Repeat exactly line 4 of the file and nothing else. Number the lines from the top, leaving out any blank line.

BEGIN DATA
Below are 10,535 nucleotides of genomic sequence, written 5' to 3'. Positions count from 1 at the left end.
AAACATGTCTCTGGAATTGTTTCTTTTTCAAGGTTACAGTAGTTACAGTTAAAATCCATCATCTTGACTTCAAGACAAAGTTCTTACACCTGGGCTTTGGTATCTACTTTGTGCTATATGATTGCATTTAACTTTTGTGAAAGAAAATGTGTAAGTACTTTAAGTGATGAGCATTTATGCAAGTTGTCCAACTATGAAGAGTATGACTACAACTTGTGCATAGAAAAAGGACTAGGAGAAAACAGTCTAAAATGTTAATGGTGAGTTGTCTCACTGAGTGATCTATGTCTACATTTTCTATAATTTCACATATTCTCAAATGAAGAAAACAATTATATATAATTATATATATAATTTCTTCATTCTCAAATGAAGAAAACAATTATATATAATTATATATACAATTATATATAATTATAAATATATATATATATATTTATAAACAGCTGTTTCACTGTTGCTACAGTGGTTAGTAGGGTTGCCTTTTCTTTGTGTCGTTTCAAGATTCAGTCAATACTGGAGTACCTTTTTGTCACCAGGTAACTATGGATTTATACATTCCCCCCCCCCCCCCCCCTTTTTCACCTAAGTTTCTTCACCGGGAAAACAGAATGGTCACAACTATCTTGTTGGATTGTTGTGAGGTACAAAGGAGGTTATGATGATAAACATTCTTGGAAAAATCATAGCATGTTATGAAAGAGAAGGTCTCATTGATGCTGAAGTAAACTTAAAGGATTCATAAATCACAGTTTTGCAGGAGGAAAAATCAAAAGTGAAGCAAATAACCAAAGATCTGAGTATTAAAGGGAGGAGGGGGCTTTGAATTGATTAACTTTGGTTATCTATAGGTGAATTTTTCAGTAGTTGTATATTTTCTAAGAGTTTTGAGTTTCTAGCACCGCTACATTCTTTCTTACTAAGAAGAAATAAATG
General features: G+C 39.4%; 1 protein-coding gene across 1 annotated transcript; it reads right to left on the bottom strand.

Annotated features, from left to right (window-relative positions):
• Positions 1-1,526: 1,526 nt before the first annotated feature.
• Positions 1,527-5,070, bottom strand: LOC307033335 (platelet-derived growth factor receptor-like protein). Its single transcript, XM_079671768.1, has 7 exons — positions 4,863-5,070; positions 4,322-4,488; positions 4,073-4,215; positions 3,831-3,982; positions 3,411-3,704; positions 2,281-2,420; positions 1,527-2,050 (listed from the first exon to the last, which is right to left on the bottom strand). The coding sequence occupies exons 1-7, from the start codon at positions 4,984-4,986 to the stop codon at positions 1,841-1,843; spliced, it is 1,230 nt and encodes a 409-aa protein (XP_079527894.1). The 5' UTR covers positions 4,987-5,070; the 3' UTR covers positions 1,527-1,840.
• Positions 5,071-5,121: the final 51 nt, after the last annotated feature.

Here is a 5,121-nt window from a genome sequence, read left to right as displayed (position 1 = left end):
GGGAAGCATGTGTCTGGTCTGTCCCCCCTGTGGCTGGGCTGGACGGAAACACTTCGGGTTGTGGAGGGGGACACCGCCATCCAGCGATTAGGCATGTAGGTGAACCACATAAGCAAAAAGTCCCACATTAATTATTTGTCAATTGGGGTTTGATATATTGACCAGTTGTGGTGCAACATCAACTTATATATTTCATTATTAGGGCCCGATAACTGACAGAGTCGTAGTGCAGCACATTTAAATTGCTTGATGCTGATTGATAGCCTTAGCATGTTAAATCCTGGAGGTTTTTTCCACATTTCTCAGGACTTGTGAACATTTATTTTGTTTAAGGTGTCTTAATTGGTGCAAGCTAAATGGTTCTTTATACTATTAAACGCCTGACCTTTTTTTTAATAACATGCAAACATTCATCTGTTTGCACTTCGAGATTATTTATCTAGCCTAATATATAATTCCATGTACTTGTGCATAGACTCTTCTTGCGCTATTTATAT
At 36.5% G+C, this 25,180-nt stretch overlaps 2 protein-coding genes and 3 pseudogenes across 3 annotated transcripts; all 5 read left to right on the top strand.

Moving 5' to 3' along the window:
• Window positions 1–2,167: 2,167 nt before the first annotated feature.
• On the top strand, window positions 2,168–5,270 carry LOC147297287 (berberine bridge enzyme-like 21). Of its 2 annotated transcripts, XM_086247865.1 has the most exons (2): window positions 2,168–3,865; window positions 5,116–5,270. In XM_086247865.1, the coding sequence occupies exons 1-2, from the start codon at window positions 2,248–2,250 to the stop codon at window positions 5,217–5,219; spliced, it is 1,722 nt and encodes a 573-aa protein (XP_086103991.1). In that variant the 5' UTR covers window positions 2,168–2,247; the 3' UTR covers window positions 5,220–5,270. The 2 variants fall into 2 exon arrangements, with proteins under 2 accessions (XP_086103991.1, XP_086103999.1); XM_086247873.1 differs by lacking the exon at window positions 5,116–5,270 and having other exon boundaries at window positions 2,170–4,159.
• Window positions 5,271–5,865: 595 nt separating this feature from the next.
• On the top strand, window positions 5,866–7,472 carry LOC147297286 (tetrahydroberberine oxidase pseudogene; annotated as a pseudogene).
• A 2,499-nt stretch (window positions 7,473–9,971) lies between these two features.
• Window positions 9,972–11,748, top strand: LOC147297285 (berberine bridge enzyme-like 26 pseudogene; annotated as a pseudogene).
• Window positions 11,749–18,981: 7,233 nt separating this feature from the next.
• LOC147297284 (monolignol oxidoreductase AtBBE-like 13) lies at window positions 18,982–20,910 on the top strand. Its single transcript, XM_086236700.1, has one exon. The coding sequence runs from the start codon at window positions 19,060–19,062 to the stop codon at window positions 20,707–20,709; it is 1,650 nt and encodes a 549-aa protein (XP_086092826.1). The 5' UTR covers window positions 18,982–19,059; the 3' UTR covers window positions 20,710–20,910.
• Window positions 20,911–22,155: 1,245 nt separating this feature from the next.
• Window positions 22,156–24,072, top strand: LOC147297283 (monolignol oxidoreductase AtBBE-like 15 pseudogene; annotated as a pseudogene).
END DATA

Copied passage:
Annotated features, from left to right (window-relative positions):